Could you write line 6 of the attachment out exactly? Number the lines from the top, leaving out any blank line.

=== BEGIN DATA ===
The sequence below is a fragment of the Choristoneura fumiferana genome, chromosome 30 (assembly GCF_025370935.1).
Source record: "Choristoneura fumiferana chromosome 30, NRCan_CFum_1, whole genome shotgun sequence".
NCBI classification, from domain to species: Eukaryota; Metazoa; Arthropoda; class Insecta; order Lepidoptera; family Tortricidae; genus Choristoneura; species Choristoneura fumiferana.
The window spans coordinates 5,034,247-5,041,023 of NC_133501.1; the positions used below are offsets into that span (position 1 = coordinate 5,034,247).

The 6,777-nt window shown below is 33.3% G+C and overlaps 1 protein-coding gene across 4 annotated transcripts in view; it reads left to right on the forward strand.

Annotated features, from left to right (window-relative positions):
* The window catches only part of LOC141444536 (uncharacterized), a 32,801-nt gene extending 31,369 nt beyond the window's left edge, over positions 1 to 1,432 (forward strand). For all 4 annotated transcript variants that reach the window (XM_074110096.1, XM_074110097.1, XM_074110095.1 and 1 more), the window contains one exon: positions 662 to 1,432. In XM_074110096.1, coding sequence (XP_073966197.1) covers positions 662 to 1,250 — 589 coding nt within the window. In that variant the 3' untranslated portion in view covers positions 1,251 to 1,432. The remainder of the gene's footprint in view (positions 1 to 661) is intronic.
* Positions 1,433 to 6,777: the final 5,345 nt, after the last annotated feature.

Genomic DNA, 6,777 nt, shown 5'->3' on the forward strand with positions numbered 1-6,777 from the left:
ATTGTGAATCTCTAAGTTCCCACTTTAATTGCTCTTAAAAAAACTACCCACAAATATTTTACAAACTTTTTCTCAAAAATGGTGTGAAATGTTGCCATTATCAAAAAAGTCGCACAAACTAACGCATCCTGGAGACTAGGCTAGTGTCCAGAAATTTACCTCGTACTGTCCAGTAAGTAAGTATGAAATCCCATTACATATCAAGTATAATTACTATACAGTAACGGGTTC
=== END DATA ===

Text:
Annotated features, from left to right (window-relative positions):